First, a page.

19/05/2014 10:04 BST | Updated 18/07/2014 06:59 BST

Godzilla: The Review

It's rare I get to feel like a kid on Christmas morning while watching a movie. More often than not filmmakers have contempt for the audience or signpost everything so far in advance, you feel like an A level student in a kindergarten.

Thank heavens Monsters director Gareth Edwards has given us such a terrific movie in Godzilla, or to coin a phrase for the text generation: OMGzilla

This is the sort of film Steven Spielberg used to make with Close Encounters and War of the Worlds: personal stories set against epic backdrops.

It's got the feel of Cloverfield, but without the stomach-churning found footage angle, or the annoying characters, and rubbish dialogue.

The great cast is the first piece of the puzzle to get right in Godzilla 2014, and in Aaron Taylor Johnson, Elizabeth Olsen (wonderful) and the especially good Bryan Cranston, there's a solid foundation for the fantasy that unfolds.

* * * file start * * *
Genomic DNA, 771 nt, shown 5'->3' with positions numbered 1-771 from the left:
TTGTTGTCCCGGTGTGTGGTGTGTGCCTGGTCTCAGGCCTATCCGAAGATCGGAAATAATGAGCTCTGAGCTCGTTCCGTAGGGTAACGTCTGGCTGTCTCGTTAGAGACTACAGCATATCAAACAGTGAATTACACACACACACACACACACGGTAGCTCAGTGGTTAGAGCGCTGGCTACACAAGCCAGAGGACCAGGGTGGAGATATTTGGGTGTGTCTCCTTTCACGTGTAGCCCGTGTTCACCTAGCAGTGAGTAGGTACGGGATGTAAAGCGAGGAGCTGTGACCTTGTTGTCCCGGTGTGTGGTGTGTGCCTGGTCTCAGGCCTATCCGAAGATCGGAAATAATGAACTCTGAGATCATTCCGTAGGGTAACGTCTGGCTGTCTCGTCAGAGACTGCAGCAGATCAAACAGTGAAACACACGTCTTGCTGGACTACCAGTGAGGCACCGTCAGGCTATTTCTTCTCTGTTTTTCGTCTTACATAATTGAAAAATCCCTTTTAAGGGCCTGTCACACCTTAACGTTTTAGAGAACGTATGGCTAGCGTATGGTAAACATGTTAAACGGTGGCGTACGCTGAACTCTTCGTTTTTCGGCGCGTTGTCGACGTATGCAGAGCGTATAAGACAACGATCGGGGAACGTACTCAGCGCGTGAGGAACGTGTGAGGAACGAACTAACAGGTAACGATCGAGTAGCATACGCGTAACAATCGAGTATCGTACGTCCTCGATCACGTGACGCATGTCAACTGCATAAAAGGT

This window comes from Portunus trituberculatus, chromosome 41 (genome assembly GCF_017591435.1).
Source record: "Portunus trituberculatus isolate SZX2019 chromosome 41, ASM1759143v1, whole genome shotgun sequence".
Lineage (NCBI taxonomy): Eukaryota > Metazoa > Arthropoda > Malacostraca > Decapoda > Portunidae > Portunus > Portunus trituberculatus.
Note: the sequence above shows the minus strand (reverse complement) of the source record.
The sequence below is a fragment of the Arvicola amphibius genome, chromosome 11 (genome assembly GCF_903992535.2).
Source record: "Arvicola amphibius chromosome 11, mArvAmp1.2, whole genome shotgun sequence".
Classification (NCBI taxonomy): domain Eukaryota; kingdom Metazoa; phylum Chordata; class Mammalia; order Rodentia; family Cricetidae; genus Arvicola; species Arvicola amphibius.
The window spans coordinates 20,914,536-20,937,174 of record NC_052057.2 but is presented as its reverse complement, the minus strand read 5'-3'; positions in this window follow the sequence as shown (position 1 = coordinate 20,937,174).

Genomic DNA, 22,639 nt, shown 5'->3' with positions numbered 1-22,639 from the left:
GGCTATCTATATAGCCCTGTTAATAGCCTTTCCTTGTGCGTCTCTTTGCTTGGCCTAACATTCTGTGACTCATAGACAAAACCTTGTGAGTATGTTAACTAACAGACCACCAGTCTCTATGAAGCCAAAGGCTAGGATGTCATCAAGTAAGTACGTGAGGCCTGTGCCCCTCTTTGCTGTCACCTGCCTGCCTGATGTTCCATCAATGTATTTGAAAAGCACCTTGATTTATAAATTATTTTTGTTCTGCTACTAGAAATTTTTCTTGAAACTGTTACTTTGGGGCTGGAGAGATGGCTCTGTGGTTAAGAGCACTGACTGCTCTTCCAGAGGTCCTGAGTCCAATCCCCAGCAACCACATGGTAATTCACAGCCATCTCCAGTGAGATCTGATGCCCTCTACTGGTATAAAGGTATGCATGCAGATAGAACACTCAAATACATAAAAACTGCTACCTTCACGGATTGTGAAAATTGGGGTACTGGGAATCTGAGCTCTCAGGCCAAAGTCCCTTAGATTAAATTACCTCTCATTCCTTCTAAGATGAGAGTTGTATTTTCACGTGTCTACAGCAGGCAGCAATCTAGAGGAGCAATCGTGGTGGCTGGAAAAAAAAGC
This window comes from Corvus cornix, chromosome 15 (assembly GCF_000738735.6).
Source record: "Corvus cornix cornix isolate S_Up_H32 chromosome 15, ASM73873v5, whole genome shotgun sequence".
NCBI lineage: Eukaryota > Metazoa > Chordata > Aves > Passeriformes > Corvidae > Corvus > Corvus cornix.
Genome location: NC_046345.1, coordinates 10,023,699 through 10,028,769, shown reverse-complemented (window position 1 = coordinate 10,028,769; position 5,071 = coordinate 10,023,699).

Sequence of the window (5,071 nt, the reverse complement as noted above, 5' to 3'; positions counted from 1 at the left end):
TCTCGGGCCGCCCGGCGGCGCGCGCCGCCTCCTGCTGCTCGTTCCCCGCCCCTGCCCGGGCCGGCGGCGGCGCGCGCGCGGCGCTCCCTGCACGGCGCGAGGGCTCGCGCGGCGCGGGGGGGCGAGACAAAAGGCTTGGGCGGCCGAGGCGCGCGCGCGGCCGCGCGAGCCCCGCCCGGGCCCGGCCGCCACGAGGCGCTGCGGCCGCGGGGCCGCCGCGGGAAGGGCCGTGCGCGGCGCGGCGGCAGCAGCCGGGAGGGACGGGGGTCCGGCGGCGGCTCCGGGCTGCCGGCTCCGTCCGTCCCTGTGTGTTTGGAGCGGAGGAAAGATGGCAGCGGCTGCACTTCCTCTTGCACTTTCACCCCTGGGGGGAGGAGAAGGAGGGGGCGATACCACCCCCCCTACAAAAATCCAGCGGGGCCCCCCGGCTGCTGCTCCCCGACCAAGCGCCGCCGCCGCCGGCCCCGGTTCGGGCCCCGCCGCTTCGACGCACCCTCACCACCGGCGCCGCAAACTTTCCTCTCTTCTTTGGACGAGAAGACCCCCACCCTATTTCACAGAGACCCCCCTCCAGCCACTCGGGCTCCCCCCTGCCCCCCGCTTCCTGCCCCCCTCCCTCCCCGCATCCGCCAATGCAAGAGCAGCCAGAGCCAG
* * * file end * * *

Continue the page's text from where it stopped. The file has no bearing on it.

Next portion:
The story gives us enough of the right material to believe the motivations of protagonists and antagonists - nuclear testing; heroes forged by loss; grown-up hero desperate to keep his family, and others together; smart scientists and military folk colouring in the grey areas and giving us enough exposition to carry things forward. Cue final smack down.

There are some terrific touches, such as the HALO jump (scarlet flares scoring the misty skies) and assorted shots of the eponymous beast emerging through the fog like Night of the Demon.

The score by Alexander Desplat is classical and thrilling, while the effects range from the special to the okay.

It's tightly paced, brilliantly directed, hugely satisfying and doesn't outstay its welcome.

Edwards has successfully made the leap from indie filmmaker to blockbuster director with ease.

I can't wait to see what he does next.